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The ghost of the White Bird

By Thomas D'Agostino

Charles Lindberg is credited for the first transatlantic flight after leaving Long Island, New York, on May 20, 1927, and landing safely in Paris on the 21st. This is pretty widely known in history but what is lesser known is that two pilots took off from a Paris airfield and crossed the Atlantic Ocean 12 days before. The only difference: They have never been found. The disappearance of L'Oiseau Blanc is considered one of the great mysteries in the history of aviation and remains to this day unsolved.

On May 8, 1927, the L'Oiseau Blanc, or White Bird, left Le Bouget airfield in Paris en route to New York. The Levasseur PL.8 aircraft was propelled by a 450 hp Lorraine-Dietrich 12-cylinder water-cooled engine and held three fuel tanks totaling 4,025 gallons. The pilot, Charles Nungesser, was a decorated World War I flying ace and navigator. Francois Coli had several successful flights under his belt. The specially designed bi-plane left the airfield at 5:41 a.m.

The plane was seen flying overhead in a small town in Ireland before heading out over the Atlantic. No further sightings were reported. On May 9, people in New York awaited the arrival of the White Bird but after it failed to show, everyone knew the plane had met with disaster. There was enough fuel for 42 hours of flying, plenty of time to make the trip but the White Bird and its crew, as Mr. Lindberg stated, “vanished like midnight ghosts.”

According to witnesses in Newfoundland, the aircraft was sighted over a dozen times. On May 9 at 9:20 a.m. Arthur Doyle and three other eyewitnesses spied a white biplane coming off the Atlantic towards land. Just after 10:00 a.m. several more witnesses saw the plane pass over Harbor Grace. Airplanes were rare at that period in time so the sight of one was somewhat memorable. Sometime early afternoon, Anson Berry reported hearing a low flying plane crash near his camp at Round Lake in Maine. He also made clear that just before the crash the engine was sputtering erratically. Searches for the missing plane turned up nothing and soon the matter was left to legend until 1980 when Gunner Hanson, who played Leatherface in Texas Chainsaw Massacre, took interest in the story. He and others, such as author Clive Cussler and his organization NUMA (National Underwater and Marine Agency), made many attempts to locate any remains of the White Bird and its crew.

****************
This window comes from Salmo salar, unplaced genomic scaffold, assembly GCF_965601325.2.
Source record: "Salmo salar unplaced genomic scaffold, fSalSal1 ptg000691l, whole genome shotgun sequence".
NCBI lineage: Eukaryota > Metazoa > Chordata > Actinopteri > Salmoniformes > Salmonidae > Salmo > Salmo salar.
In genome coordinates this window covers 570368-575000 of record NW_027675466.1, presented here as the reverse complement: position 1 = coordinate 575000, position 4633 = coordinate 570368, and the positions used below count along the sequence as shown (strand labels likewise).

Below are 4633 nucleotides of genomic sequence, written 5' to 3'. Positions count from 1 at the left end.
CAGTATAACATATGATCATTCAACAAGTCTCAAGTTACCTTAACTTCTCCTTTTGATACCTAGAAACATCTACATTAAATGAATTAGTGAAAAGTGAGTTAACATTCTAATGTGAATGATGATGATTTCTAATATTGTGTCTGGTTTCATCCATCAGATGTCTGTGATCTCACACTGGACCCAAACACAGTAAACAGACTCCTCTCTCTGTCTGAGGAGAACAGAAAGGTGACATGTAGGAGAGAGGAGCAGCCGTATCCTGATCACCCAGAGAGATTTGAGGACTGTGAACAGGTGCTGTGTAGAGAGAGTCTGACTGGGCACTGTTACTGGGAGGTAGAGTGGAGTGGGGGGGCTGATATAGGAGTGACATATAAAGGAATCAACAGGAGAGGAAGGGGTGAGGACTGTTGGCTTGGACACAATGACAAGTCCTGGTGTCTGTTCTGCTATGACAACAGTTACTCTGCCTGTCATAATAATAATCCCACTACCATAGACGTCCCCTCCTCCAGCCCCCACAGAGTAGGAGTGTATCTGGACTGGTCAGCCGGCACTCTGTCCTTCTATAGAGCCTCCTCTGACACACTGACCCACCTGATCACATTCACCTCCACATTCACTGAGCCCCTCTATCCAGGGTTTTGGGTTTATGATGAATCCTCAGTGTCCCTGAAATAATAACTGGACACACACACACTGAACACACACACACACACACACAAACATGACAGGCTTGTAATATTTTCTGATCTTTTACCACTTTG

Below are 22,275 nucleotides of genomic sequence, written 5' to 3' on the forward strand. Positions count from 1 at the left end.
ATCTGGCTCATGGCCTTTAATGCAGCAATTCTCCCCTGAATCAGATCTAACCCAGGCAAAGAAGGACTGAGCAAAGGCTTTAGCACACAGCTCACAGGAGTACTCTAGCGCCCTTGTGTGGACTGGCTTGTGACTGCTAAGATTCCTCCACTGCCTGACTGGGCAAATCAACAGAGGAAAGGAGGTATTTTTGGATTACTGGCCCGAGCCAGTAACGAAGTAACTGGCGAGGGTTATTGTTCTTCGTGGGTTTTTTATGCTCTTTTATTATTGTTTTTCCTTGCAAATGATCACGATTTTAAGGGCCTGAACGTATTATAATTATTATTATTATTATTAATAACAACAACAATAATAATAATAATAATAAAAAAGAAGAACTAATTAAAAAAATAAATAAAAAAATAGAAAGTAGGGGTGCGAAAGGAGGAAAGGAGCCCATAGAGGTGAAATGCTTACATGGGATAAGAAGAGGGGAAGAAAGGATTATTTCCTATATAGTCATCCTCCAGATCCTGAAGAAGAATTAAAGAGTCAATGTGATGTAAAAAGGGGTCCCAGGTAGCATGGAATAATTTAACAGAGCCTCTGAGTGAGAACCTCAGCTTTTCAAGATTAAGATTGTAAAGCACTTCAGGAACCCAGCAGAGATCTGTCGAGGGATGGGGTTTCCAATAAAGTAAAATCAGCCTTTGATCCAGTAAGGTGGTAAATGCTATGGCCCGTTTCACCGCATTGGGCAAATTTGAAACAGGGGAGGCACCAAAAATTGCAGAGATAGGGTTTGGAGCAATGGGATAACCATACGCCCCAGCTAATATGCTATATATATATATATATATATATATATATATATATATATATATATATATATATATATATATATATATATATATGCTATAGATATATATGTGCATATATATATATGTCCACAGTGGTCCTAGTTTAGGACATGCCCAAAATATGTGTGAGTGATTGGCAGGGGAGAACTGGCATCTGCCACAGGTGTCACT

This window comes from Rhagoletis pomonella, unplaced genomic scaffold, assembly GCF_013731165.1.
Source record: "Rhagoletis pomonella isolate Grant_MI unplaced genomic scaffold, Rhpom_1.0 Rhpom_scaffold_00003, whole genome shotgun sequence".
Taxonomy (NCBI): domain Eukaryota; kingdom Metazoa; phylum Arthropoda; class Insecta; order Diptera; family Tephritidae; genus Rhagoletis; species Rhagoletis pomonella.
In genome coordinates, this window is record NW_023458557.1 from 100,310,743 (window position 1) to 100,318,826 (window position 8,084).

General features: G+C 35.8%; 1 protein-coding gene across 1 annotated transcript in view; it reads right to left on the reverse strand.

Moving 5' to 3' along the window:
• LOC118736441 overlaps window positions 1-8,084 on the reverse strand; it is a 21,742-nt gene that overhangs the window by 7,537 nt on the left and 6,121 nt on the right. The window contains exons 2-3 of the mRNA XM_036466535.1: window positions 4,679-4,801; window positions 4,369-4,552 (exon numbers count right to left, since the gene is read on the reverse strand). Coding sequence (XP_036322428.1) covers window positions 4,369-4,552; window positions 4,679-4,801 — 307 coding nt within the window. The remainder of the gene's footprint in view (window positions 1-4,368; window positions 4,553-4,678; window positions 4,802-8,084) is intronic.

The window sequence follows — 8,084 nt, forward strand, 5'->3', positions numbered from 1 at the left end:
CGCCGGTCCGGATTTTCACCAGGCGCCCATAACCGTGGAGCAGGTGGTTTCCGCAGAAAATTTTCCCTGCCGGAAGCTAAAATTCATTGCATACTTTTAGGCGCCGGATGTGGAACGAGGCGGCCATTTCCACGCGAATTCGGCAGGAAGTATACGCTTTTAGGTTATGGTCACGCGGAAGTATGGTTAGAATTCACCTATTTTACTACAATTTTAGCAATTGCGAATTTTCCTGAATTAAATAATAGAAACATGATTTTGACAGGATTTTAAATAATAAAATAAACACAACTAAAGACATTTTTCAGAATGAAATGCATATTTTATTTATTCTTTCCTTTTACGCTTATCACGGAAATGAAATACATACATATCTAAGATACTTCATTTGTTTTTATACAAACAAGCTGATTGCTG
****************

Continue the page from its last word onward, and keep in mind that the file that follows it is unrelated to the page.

Hanson spoke with a hunter who in 1950 had discovered a large engine partially buried in the woods of Maine where the plane had reportedly crashed. Subsequent searches for the wreckage turned up pieces of struts, wood used for building planes and engine parts but little else. The plane, being mostly constructed of wood and fabric would have long rotted away. It was enough for experts to conclude that the White Bird did in fact reach North American soil.

Another clue that would lead to a dead end for the discovery of the aircraft’s remains turned up when locals remembered that a large engine was dragged from the woods during a logging operation in 1974 and sold for scrap.

Lindberg may have been correct in his statement but in a more supernatural manner. Although the White Bird may never be physically identified, its ghostly visitations, however, are a different story. On the anniversary of the plane’s disappearance, the woods take on a more ominous tone and the sounds of the White Bird are once again heard. Witnesses near Round Lake have heard the eerie sound of a very low flying aircraft and have actually watched the trees part as if something was brushing their tops. Some claim to hear a crash but upon investigating, find no sign of any such tragedy. Perhaps it is the ghosts of Coli and Nungesser reliving that fateful moment when they touched down on American soil but never lived to celebrate their accomplishment.